But while many mezcals carry that distinct smoky flavors, try and get the ‘smoky’ descriptor out of your head—they can range in flavor from grassy and crisp to rich and smoky.
Why the variance? Mezcal is a terroir-driven spirit, and the flavors of each bottle will depend on the air, terrain, soil, and weather.
That’s precisely why it continues to boast a cult following: there are so many different agave varieties that can be harvested and from such a variety of terroirs across the country. Similar to wine, agave spirits are closely tied to the land.
Mezcal, as similar to Tequila, is produced from the agave plant. Tequila can only be made from blue weber agave, but mezcal can be made from any agave native to the country. There is a designation organization with mezcal, just as there is with Tequila, but many distillers (primarily ma and pa operations) chose not to jump the designation hoops, so many of the best bottles on the market are unregistered.
As you begin your journey into the world of mezcal, here are five stand-out bottles to keep an eye out for.
Del Maguey Chichicapa
Award-winning producer Del Maguey’s line of single village mezcals takes terroir to the minutiae, crafting a mezcal reflective of the village it was made. Case in point, the Chichicapa. Made in the village of Chichicapa, this bottle has a sophisticated, citrus-forward taste with a faint kiss of mint thanks to the high elevation—the pueblo is located 1,540 meters above sea level.
One of the reasons the brand has captured the heart of mezcal sippers is they take tradition very seriously. Each batch is made with 100% mature agave Espadin (many mass-produced tequilas and mezcal brands come under fire for harvesting the agave too early) in the original 400-year-old process. Bottles are limited as the brand limits production to focus on quality.
Part of an exciting new-guard of mezcals, Profesor Mezcal is made by Rodolfo, an Oaxacan Mezcalero and primary school profesor (hence the name)—the only teacher in a small Zapotec village outside San Juan del Rio.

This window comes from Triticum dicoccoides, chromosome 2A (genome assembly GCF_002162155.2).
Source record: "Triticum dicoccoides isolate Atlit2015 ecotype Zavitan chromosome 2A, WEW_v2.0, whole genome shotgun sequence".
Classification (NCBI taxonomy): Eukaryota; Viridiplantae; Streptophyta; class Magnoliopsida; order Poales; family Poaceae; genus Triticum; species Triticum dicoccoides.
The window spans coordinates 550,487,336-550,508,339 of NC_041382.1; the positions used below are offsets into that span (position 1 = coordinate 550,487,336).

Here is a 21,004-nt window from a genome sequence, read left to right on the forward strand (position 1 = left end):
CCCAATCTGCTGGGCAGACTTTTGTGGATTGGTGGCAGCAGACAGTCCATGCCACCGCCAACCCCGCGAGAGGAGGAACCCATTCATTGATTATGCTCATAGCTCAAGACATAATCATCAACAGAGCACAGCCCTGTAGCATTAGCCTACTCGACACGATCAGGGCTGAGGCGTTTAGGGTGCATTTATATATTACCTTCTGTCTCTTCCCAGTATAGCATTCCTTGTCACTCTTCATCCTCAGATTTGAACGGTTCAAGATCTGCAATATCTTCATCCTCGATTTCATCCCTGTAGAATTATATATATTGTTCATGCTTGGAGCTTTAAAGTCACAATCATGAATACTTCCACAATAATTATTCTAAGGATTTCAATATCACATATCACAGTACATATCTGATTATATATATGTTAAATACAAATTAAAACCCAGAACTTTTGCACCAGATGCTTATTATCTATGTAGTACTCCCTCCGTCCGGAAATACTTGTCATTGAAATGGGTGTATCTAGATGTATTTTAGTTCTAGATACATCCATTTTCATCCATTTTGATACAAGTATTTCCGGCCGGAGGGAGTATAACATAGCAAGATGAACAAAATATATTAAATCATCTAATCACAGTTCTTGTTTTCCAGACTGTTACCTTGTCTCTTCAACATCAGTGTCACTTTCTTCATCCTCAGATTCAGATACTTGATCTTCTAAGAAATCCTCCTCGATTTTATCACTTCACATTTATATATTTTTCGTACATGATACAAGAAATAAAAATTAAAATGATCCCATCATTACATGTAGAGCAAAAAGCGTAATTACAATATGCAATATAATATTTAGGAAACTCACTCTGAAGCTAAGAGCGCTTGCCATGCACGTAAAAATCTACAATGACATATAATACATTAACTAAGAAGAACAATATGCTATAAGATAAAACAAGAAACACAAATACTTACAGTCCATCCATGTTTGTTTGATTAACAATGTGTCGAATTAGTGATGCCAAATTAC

The brand combines handmade tradition and heritage with contemporary sensibilities. The bottle boasts thoughtfully nostalgic branding and is finished with a hand-done wax seal. Inside is a high-altitude mezcal with bright, grassy notes and a wonderfully crisp finish.
So you’re looking for a mezcal that sips with the smokiness imparted from roasting agave. Bozal sips with concentrated smokiness through and through, with a kick of vanilla sweetness and undertones of pine and campfire, with small hits of mint and menthol. Bozal is made with cultivated Espadin, and wild Barril and Mexicano. At an entry-level price point, it’s a great way to get your feet wet in the world of mezcal.
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Once you’ve wet your feet with a few entry-level styles, opt for a bottle that truly celebrates the craft. On the front label of every bottle, Mezcal Vago details what mezcalero made it, when it was distilled, how old it is, the batch size, the type of still, and what type of agave the spirit was born from. Each iteration is exciting to explore—for example, Vago Mexicano uses a rare plant native to not just the region, but specifically to the hillside it is grown on. It’s silky with an oceanic palate with crisp peaches and toasted vanilla.
Lagrimas de Dolores
Over in Durango, Lagrimas de Dolores Anejo makes mezcal out of agave Cenizo. Heading up the project is mezcalera (a lady mezcal distiller) master Fabiola Avila, who holds a degree in biochemistry and biotechnology with a specialization in fermentation. The spirit is dedicated to the Dolores region – even their logo is a representation of the patron saint of the Hacienda. Most of their mezcal is made with agave durangensis, local to the state, though the distillery will put out releases with rare agaves, like l’gok, cimmarion, and tepemete. It’s a delicate, layered spirit any fans of sipping spirits will enjoy.
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